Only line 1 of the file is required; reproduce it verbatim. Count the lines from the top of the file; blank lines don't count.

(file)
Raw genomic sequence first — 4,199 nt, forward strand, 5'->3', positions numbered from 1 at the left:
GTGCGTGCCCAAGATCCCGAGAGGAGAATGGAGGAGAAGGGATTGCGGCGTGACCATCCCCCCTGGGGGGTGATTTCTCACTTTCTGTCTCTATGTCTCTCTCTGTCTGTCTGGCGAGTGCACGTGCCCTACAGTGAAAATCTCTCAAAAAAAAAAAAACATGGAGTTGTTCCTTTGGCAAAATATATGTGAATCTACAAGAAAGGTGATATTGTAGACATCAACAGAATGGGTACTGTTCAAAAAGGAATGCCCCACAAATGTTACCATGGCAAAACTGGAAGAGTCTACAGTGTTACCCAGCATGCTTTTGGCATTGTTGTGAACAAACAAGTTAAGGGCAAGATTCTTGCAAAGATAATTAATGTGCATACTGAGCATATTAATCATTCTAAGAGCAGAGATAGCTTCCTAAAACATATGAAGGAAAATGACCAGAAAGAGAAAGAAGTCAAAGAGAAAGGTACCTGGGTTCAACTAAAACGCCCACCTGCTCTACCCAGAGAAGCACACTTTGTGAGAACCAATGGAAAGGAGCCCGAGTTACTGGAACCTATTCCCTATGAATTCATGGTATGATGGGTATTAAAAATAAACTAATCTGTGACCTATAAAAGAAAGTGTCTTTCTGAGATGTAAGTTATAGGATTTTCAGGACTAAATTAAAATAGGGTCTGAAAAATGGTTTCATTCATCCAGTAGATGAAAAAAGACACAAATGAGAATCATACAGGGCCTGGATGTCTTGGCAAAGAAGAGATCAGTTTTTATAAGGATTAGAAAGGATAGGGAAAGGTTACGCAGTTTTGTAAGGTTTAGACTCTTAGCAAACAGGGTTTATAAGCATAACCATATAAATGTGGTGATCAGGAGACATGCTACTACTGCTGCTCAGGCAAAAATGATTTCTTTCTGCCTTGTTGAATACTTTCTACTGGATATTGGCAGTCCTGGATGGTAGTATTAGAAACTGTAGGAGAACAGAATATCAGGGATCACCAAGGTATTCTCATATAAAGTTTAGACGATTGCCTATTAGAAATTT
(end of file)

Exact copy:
Raw genomic sequence first — 4,199 nt, forward strand, 5'->3', positions numbered from 1 at the left: